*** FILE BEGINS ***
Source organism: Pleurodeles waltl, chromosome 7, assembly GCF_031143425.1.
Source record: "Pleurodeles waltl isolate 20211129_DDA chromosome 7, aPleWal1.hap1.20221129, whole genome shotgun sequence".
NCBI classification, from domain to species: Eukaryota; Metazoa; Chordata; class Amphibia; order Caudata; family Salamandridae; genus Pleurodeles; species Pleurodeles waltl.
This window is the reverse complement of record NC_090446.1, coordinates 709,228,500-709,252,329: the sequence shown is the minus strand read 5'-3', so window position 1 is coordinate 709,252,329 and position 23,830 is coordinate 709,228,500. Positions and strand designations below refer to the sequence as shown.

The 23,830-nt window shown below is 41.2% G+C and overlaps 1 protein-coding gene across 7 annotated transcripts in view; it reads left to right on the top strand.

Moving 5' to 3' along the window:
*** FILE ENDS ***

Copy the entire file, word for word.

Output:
Source organism: Pleurodeles waltl, chromosome 7, assembly GCF_031143425.1.
Source record: "Pleurodeles waltl isolate 20211129_DDA chromosome 7, aPleWal1.hap1.20221129, whole genome shotgun sequence".
NCBI classification, from domain to species: Eukaryota; Metazoa; Chordata; class Amphibia; order Caudata; family Salamandridae; genus Pleurodeles; species Pleurodeles waltl.
This window is the reverse complement of record NC_090446.1, coordinates 709,228,500-709,252,329: the sequence shown is the minus strand read 5'-3', so window position 1 is coordinate 709,252,329 and position 23,830 is coordinate 709,228,500. Positions and strand designations below refer to the sequence as shown.

The 23,830-nt window shown below is 41.2% G+C and overlaps 1 protein-coding gene across 7 annotated transcripts in view; it reads left to right on the top strand.

Moving 5' to 3' along the window: